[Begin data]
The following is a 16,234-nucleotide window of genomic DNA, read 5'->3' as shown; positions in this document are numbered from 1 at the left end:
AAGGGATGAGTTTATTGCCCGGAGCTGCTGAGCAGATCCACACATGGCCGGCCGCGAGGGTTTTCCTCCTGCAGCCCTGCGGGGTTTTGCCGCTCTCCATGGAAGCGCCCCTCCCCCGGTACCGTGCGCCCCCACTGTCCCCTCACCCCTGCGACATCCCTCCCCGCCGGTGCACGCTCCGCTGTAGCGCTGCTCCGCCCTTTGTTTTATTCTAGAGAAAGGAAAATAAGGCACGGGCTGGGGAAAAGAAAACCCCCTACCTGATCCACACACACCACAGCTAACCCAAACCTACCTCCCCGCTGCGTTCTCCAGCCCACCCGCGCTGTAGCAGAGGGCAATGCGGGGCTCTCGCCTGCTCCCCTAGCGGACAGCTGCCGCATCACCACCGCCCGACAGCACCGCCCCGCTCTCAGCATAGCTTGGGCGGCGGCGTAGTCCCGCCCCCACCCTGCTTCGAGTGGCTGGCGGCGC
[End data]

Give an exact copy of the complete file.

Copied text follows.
The following is a 16,234-nucleotide window of genomic DNA, read 5'->3' as shown; positions in this document are numbered from 1 at the left end:
AAGGGATGAGTTTATTGCCCGGAGCTGCTGAGCAGATCCACACATGGCCGGCCGCGAGGGTTTTCCTCCTGCAGCCCTGCGGGGTTTTGCCGCTCTCCATGGAAGCGCCCCTCCCCCGGTACCGTGCGCCCCCACTGTCCCCTCACCCCTGCGACATCCCTCCCCGCCGGTGCACGCTCCGCTGTAGCGCTGCTCCGCCCTTTGTTTTATTCTAGAGAAAGGAAAATAAGGCACGGGCTGGGGAAAAGAAAACCCCCTACCTGATCCACACACACCACAGCTAACCCAAACCTACCTCCCCGCTGCGTTCTCCAGCCCACCCGCGCTGTAGCAGAGGGCAATGCGGGGCTCTCGCCTGCTCCCCTAGCGGACAGCTGCCGCATCACCACCGCCCGACAGCACCGCCCCGCTCTCAGCATAGCTTGGGCGGCGGCGTAGTCCCGCCCCCACCCTGCTTCGAGTGGCTGGCGGCGC